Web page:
09:52 - 30 March, 2005
Turning the ice red with blood, they killed hundreds of pups during the first day of the annual harp seal hunt.
The cull, which has been the target of protests since the 1960s, will mean the slaughter of up to 320,000 young seals on the floes and islands around Quebec's les de la Madeleine in the Gulf of St Lawrence.
"It's just horrific out there," said Rebecca Aldworth of the Humane Society of the United States. "There is blood all across the ice and seal carcasses as far as the eye can see. We've seen seals that were moving around and breathing, that have been left in these piles, some left conscious and crawling."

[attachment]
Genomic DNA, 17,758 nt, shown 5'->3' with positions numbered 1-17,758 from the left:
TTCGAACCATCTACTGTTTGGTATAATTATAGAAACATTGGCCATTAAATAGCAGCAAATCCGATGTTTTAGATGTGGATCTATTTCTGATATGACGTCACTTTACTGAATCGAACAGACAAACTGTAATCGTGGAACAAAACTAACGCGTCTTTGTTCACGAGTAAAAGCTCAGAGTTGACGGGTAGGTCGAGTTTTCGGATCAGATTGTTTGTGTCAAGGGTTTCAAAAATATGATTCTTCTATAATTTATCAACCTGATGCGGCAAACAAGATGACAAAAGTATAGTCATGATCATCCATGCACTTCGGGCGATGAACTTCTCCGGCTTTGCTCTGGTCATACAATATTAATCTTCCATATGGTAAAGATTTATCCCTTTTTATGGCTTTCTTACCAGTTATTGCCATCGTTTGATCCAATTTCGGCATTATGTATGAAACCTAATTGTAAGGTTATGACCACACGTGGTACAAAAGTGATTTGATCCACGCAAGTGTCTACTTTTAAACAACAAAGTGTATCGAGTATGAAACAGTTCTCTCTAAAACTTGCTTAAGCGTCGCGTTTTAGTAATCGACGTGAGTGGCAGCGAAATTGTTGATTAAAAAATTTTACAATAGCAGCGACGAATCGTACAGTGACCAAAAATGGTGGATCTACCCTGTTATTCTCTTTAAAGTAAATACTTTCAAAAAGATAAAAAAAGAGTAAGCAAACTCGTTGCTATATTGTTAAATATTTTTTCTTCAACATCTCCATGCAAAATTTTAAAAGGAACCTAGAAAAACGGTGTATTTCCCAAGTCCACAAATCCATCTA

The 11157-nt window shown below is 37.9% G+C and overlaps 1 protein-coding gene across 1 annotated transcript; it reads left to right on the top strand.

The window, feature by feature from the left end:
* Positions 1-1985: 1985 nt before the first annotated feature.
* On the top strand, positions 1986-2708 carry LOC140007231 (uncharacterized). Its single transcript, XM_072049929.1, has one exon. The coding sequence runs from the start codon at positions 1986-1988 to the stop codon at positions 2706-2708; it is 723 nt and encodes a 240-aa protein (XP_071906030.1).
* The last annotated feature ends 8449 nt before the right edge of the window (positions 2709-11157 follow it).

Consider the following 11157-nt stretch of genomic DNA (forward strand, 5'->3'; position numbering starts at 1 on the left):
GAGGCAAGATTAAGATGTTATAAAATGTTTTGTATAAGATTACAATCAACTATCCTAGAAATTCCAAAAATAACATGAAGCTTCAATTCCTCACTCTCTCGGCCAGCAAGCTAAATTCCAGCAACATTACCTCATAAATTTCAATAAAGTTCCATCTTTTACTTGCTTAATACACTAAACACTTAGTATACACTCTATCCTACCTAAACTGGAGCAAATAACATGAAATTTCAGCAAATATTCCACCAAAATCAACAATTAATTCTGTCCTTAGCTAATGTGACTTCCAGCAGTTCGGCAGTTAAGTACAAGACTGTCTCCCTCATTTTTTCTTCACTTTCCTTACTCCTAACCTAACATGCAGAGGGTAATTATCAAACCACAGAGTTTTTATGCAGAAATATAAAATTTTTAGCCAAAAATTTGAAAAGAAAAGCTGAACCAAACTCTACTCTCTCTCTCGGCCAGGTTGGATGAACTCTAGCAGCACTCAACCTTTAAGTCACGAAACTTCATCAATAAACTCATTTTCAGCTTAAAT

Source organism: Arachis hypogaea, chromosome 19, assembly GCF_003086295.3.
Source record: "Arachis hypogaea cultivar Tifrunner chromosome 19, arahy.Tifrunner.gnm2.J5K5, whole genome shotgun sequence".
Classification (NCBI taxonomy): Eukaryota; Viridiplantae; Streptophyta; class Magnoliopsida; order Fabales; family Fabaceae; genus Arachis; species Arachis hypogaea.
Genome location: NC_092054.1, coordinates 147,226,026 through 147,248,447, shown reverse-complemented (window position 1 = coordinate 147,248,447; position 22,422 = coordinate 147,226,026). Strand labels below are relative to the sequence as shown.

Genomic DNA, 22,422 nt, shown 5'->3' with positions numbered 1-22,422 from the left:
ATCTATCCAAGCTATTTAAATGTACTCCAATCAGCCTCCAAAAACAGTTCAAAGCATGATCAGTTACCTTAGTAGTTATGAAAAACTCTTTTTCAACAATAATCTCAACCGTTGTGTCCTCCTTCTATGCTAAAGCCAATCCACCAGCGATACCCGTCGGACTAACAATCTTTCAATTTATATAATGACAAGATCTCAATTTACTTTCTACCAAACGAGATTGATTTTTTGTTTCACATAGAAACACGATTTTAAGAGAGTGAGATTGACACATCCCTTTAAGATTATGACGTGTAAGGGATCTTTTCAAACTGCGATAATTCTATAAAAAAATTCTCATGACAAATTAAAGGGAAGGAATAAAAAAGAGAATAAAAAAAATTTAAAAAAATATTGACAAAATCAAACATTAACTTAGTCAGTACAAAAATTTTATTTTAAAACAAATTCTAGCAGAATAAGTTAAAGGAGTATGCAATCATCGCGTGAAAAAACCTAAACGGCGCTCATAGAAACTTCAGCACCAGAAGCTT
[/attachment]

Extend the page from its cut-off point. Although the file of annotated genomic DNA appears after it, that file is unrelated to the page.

Animal rights campaigners, who claim the pups are often skinned alive, have begun a boycott of Canadian seafood products and are planning protests until the end of the cull on 15 May.
Despite an import ban imposed in the United States and the European Union, a growth in demand for seal pelts from eastern Europe and China led the Canadian government to issue a quota in 2003 that allows hunters to kill 975,000 seals over three years.
Canada says the seal population is "healthy and abundant" and three times the size it was in the Seventies.